When the queen of Sheba heard of Solomon’s fame, she came to Jerusalem to test him with hard questions. Arriving with a very great caravan — with camels carrying spices, large quantities of gold, and precious stones — she came to Solomon and talked with him about all she had on her mind. Solomon answered all her questions; nothing was too hard for him to explain to her. … Then she gave the king 120 talents of gold, large quantities of spices, and precious stones. There had never been such spices as those the queen of Sheba gave to King Solomon. (2 Chron. 9:1-4, 9)
Here too we find these three unusual gifts. It also might seem strange that foreign royalty would come to give gifts to a king who was already rich. But when a powerful king arose in a country, other countries wanted to form alliances and show friendliness toward that nation. Solomon controlled more territory than any other Israelite king, so this was a report of royalty from very far away coming to pay tribute to him.
This picture of a king so great that other kings would come to pay homage is also used to describe the coming Messiah. The messiah was the promised son of David, who would have a great kingdom without end. Not only would he be king over Israel, he will be king over the whole world! Psalm 72 looks ahead to when that will happen:
Endow the king with your justice, O God, the royal son with your righteousness. …The kings of Tarshish and of distant shores will bring tribute to him; the kings of Sheba and Seba will present him gifts. All kings will bow down to him and all nations will serve him. For he will deliver the needy who cry out, the afflicted who have no one to help.
Long may he live! May gold from Sheba be given him. May people ever pray for him and bless him all day long. May his name endure forever; may it continue as long as the sun. All nations will be blessed through him, and they will call him blessed. (Psalm 72:1, 7-12, 15, 17)
Interestingly, we see the same scene in this Psalm as happened to Solomon. Other kings would come to bow down to this great king, to bring tribute and present him with gifts, including gold from Sheba.
Sheba is at the southern end of the Arabian peninsula, where Yemen is today, about 1800 miles from Israel. Sheba was known in ancient times as possessing great wealth: gold, jewels and spices. Spices don’t seem very precious to us, but in ancient times, some spices and aromatic oils were worth more than their weight in diamonds, because of their rarity and use as perfumes, incense and medicine.
There is yet another messianic prophecy in Isaiah 60 about the restoration of Zion that describes a similar scene. It says,
Arise, shine, for your light has come, and the glory of the LORD rises upon you. See, darkness covers the earth and thick darkness is over the peoples, but the LORD rises upon you and his glory appears over you. Nations will come to your light, and kings to the brightness of your dawn. … The wealth on the seas will be brought to you, to you the riches of the nations will come. Herds of camels will cover your land, young camels of Midian and Ephah. And all from Sheba will come, bearing gold and frankincense and proclaiming the praise of the LORD. (Is 60:1-4, 6)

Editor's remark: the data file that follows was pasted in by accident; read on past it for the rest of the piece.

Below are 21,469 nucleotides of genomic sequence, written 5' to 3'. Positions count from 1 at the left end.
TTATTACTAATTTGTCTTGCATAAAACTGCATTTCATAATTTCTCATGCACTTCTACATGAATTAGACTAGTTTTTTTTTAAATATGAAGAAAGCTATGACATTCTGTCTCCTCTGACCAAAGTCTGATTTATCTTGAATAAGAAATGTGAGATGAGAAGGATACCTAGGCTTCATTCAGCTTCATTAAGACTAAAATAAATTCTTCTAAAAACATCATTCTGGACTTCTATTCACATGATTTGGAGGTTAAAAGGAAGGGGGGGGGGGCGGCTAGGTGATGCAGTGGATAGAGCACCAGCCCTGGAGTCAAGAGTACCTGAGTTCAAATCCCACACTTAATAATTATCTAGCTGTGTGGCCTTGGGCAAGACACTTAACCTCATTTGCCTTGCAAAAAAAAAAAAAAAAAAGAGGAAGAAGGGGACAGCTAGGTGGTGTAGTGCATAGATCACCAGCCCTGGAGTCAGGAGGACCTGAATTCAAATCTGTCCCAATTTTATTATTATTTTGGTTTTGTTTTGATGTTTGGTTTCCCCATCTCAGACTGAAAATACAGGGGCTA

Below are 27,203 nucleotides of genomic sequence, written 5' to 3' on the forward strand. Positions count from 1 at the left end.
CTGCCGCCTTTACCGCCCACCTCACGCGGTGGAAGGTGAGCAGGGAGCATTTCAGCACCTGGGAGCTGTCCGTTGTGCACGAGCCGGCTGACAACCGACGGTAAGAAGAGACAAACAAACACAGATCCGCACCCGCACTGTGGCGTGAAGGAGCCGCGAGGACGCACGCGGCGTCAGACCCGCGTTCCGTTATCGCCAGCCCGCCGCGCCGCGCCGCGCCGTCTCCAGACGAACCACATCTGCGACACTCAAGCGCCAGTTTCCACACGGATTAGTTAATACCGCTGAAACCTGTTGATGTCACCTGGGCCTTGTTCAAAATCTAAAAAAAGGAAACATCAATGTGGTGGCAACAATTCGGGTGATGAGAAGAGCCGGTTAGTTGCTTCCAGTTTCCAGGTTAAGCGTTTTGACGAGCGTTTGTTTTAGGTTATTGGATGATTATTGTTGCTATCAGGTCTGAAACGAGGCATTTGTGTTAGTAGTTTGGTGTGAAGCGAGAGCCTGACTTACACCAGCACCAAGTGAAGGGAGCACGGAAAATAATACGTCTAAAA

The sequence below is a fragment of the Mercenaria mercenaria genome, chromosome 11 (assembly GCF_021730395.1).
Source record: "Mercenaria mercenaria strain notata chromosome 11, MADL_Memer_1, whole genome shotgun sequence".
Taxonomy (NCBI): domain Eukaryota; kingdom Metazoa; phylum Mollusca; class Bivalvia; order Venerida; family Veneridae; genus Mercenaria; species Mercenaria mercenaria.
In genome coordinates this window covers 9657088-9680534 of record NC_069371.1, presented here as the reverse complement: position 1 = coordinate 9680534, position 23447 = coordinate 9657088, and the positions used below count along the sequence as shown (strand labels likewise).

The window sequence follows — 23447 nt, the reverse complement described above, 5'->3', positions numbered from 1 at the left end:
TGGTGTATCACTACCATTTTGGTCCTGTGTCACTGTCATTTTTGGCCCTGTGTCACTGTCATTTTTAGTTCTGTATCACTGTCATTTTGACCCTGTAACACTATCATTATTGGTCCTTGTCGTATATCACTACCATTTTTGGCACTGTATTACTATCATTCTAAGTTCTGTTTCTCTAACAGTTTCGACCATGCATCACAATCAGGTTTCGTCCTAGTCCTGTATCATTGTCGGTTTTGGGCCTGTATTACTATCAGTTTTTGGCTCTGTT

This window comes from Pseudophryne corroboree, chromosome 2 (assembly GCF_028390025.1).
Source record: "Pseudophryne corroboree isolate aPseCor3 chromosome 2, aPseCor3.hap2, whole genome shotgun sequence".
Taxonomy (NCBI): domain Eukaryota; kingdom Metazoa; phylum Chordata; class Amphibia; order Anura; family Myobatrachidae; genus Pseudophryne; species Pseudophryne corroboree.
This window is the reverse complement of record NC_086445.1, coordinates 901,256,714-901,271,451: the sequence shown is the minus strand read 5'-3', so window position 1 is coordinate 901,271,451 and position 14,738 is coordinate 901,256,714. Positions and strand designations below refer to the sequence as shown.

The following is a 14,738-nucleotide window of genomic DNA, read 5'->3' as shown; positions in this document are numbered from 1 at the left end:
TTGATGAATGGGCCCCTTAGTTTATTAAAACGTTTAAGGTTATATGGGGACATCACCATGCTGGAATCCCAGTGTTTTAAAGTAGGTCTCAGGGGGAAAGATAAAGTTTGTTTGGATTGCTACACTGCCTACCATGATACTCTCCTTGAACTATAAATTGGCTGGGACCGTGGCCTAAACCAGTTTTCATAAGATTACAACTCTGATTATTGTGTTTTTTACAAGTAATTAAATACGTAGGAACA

Here again royalty from Sheba comes, bringing gold and frankincense as gifts to Jerusalem.
This recurring image of kings coming with gifts of fabulous wealth sheds light on the significance of the story of the wise men in Matthew 2:
After Jesus was born in Bethlehem in Judea, during the time of King Herod, Magi from the east came to Jerusalem and asked, “Where is the one who has been born king of the Jews? We saw his star in the east and have come to worship him.” When King Herod heard this he was disturbed, and all Jerusalem with him. When he had called together all the people’s chief priests and teachers of the law, he asked them where the Christ was to be born. “In Bethlehem in Judea,” they replied, “for this is what the prophet has written: “‘But you, Bethlehem, in the land of Judah, are by no means least among the rulers of Judah; for out of you will come a ruler who will be the shepherd of my people Israel.’” … On coming to the house, they saw the child with his mother Mary, and they bowed down and worshiped him. Then they opened their treasures and presented him with gifts of gold and of frankincense and of myrrh. (Matt. 2:1-6, 11)
The wise men, probably ambassadors from the courts of other countries, wanted to see the messianic king who had been born in Israel, and to pay him homage. We can see why Herod wanted to destroy him–this king would become king over the whole world!
Only Jesus would do it a different way than Herod would. He would humble himself and die to redeem his people from their sins. As the message would go out to the world, people from all nations would repent and enter his kingdom. Gradually, his kingdom would expand, like a mustard seed, until every nation on earth would be blessed through him!